Minister for Primary Industries, Katrina Hodgkinson, is reminding food retailers and consumers that from today, eggs produced in NSW must be stamped with a unique identifying mark to allow them to be traced back to the farm of origin.
Ms Hodgkinson said this protection is part of a new national standard for eggs that will help reduce the impact of a food poisoning outbreak through improved traceability.
“I commend the egg industry, which has widely met this requirement and come on board well before today’s deadline,” Ms Hodgkinson said.
“Producers see the value in not only protecting their customers; they also recognise the benefit of improved traceability to the industry.
“Egg stamping will mean that the source of an outbreak will be more easily traced and contained.”
Ms Hodgkinson said while eggs are a healthy and nutritious food, like all food there is an element of risk.
“Eggs are a leading source of Salmonella – between 2010 and 2014 in NSW there were 40 food poisoning outbreaks associated with eggs, affected more than 700 people, with many requiring hospitalisation,” Ms Hodgkinson said.
“This is part of the role the NSW Food Authority plays to ensure food safety along each step of the food chain, from paddock to plate.”
Ms Hodgkinson said in order to reduce the impact upon smaller operators, the NSW Liberals & Nationals Government has provided free stamps to small businesses producing less than 1000 eggs a day.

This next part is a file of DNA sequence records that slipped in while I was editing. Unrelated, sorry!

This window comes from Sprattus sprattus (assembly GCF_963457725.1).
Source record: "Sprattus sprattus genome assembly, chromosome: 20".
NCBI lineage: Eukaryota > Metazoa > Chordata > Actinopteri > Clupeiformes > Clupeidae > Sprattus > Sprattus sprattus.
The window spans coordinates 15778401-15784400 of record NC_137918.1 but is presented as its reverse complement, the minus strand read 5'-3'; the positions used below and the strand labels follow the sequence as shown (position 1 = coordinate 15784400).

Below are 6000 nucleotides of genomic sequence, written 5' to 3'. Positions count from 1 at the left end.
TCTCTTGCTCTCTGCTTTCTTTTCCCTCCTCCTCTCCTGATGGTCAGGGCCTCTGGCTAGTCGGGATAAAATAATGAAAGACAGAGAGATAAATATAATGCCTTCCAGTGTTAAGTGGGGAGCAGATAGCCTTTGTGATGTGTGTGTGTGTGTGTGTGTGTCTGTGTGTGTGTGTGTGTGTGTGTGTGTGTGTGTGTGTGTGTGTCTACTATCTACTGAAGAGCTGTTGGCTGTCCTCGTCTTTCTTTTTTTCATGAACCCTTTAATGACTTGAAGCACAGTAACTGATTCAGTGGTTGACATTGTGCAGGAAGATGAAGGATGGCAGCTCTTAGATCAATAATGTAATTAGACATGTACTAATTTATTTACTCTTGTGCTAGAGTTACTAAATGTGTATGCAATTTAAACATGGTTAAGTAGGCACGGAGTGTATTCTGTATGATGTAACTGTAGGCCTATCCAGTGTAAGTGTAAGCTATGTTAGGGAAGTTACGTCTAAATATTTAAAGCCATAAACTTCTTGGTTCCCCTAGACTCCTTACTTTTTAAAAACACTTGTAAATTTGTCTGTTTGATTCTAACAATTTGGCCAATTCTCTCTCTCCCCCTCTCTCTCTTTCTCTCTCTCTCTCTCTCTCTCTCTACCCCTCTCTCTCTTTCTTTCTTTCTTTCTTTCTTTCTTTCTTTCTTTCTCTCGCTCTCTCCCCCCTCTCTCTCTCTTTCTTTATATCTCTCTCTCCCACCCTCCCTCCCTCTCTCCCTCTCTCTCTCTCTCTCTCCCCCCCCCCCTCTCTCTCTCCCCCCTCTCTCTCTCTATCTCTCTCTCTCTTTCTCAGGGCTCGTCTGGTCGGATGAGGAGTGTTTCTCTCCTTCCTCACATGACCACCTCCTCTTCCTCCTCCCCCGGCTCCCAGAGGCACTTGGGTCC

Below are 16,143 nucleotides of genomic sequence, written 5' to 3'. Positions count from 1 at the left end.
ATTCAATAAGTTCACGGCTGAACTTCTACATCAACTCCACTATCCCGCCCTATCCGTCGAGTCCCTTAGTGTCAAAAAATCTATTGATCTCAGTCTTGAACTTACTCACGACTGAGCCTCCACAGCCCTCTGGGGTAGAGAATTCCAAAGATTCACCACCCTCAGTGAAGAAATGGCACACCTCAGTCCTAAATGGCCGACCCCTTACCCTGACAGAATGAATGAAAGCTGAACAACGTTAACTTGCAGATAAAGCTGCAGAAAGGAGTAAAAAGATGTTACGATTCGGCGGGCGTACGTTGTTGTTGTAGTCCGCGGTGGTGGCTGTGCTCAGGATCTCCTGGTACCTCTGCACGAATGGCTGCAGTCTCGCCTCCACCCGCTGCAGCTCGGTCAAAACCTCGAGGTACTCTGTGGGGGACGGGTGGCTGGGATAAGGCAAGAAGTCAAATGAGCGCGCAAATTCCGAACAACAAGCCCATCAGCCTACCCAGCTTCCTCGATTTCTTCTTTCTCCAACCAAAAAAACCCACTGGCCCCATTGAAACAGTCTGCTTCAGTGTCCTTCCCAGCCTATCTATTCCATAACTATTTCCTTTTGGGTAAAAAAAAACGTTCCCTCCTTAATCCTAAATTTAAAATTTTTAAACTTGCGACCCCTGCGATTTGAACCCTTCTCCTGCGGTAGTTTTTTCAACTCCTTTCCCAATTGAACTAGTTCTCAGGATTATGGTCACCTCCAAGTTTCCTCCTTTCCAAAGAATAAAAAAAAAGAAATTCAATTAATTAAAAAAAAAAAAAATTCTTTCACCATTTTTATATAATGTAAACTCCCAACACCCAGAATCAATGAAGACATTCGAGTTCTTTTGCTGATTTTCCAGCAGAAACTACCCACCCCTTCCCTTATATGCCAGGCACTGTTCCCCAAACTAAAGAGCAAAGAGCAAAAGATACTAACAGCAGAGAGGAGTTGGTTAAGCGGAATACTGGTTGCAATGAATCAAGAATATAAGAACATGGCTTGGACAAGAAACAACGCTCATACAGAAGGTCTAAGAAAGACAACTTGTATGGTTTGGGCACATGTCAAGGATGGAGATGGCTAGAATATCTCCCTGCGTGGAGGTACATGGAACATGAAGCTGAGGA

“We have also introduced an exemption for operators that produce less than 20 dozen eggs a week and sell those eggs direct from the farm gate or use those eggs for a fundraising purpose where the eggs will be cooked and consumed immediately, such as an egg and bacon roll at a sausage sizzle,” Ms Hodgkinson said.
“However for the most part, from today people should only buy eggs that have the unique stamp on the shell.
“We recognise that there will be a transitional period where there may still be unstamped product in the market and the NSW Food Authority will be monitoring compliance with this requirement from 26 November.
“The egg stamp is intended for traceability in the event of an outbreak, not advice; consumers will still find the relevant information about where their eggs come from and which production method was used on the outer packaging.”